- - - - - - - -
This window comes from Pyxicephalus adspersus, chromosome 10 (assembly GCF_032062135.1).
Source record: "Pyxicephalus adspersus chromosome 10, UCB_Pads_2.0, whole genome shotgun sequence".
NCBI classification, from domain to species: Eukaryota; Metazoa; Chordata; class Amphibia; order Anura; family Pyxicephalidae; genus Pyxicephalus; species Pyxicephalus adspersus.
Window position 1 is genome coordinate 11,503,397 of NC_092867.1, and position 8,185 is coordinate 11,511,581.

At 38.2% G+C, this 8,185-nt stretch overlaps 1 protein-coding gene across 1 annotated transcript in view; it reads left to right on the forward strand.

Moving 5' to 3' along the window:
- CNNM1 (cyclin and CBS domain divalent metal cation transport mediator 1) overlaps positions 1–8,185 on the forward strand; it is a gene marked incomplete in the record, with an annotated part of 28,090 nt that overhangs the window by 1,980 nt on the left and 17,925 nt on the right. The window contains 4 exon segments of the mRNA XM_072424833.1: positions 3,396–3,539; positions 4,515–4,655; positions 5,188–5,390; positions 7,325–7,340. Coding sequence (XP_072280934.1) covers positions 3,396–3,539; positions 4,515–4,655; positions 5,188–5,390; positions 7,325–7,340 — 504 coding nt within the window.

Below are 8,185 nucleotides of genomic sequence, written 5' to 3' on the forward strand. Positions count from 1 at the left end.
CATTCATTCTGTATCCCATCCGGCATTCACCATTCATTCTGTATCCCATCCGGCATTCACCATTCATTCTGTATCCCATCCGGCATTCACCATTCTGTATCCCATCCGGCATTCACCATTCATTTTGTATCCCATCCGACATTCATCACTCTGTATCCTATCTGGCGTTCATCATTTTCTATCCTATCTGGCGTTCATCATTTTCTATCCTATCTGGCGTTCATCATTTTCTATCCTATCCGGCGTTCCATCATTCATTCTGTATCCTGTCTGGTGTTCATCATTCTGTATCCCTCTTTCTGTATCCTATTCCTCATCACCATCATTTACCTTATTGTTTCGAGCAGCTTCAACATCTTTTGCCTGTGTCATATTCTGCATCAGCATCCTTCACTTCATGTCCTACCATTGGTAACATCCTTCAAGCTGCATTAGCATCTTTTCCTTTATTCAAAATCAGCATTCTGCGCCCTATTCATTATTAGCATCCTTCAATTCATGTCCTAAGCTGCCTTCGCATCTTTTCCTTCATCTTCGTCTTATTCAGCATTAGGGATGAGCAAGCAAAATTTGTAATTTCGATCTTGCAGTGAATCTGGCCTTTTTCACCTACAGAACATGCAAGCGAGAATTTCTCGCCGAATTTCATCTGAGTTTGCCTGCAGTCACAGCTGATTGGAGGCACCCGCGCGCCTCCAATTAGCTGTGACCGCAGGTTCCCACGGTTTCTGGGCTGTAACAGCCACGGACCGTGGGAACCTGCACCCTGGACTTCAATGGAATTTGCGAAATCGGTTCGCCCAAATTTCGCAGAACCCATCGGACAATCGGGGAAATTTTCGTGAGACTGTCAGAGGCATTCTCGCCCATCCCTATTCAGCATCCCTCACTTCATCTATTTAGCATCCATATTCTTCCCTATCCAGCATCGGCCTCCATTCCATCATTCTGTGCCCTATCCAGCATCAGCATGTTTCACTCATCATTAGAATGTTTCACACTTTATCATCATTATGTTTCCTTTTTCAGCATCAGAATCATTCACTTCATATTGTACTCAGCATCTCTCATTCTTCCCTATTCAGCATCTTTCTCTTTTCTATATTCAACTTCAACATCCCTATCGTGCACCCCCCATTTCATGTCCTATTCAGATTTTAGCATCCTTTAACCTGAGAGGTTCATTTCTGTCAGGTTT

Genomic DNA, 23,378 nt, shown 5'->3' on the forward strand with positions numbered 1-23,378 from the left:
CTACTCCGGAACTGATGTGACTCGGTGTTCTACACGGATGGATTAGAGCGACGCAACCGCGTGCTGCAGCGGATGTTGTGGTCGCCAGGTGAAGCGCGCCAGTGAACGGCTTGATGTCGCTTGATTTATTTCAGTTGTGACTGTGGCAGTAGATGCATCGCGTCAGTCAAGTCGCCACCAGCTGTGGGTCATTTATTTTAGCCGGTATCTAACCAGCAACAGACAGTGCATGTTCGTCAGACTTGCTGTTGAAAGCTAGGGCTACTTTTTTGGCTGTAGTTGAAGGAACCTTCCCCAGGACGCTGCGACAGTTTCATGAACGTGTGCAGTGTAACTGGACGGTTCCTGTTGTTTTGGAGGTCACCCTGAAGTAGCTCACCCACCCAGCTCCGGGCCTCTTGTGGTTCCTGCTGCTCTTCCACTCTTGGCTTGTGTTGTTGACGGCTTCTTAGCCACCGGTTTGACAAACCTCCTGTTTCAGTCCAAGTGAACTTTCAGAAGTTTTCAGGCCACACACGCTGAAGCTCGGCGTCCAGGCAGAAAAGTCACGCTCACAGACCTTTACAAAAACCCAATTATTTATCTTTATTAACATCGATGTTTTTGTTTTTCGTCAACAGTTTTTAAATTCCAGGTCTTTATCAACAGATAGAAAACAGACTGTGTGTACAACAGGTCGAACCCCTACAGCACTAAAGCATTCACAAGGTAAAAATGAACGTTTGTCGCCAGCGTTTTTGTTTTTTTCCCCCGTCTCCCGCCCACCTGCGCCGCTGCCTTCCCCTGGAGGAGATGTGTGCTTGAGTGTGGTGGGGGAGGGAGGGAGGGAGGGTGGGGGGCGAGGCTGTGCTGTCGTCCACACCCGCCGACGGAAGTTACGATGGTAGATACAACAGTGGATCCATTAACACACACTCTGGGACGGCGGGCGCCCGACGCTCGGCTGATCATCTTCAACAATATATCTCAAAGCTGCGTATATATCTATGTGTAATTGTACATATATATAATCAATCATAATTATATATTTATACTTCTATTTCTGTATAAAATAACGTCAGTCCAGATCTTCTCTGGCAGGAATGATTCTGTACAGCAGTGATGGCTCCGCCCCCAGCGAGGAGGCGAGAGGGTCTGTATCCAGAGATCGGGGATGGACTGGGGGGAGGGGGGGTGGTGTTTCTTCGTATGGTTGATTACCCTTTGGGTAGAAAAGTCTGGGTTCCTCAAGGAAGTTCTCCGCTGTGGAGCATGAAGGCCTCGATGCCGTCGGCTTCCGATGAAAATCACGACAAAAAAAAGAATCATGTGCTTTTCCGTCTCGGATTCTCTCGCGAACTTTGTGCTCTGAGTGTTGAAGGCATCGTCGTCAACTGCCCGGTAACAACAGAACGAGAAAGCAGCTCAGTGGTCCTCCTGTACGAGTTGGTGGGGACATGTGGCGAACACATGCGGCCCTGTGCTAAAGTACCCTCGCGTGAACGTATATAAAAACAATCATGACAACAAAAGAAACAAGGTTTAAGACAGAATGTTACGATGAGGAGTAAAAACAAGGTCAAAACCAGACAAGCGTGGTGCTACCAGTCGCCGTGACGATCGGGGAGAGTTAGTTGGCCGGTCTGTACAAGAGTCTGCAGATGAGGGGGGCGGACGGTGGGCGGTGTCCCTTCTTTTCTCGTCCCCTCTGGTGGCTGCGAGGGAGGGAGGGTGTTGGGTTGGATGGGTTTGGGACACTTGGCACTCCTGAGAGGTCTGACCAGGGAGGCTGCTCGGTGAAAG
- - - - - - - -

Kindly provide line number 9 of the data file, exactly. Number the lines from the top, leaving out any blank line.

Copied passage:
CATTCATTCTGTATCCCATCCGGCATTCACCATTCATTCTGTATCCCATCCGGCATTCACCATTCATTCTGTATCCCATCCGGCATTCACCATTCTGTATCCCATCCGGCATTCACCATTCATTTTGTATCCCATCCGACATTCATCACTCTGTATCCTATCTGGCGTTCATCATTTTCTATCCTATCTGGCGTTCATCATTTTCTATCCTATCTGGCGTTCATCATTTTCTATCCTATCCGGCGTTCCATCATTCATTCTGTATCCTGTCTGGTGTTCATCATTCTGTATCCCTCTTTCTGTATCCTATTCCTCATCACCATCATTTACCTTATTGTTTCGAGCAGCTTCAACATCTTTTGCCTGTGTCATATTCTGCATCAGCATCCTTCACTTCATGTCCTACCATTGGTAACATCCTTCAAGCTGCATTAGCATCTTTTCCTTTATTCAAAATCAGCATTCTGCGCCCTATTCATTATTAGCATCCTTCAATTCATGTCCTAAGCTGCCTTCGCATCTTTTCCTTCATCTTCGTCTTATTCAGCATTAGGGATGAGCAAGCAAAATTTGTAATTTCGATCTTGCAGTGAATCTGGCCTTTTTCACCTACAGAACATGCAAGCGAGAATTTCTCGCCGAATTTCATCTGAGTTTGCCTGCAGTCACAGCTGATTGGAGGCACCCGCGCGCCTCCAATTAGCTGTGACCGCAGGTTCCCACGGTTTCTGGGCTGTAACAGCCACGGACCGTGGGAACCTGCACCCTGGACTTCAATGGAATTTGCGAAATCGGTTCGCCCAAATTTCGCAGAACCCATCGGACAATCGGGGAAATTTTCGTGAGACTGTCAGAGGCATTCTCGCCCATCCCTATTCAGCATCCCTCACTTCATCTATTTAGCATCCATATTCTTCCCTATCCAGCATCGGCCTCCATTCCATCATTCTGTGCCCTATCCAGCATCAGCATGTTTCACTCATCATTAGAATGTTTCACACTTTATCATCATTATGTTTCCTTTTTCAGCATCAGAATCATTCACTTCATATTGTACTCAGCATCTCTCATTCTTCCCTATTCAGCATCTTTCTCTTTTCTATATTCAACTTCAACATCCCTATCGTGCACCCCCCATTTCATGTCCTATTCAGATTTTAGCATCCTTTAACCTGAGAGGTTCATTTCTGTCAGGTTT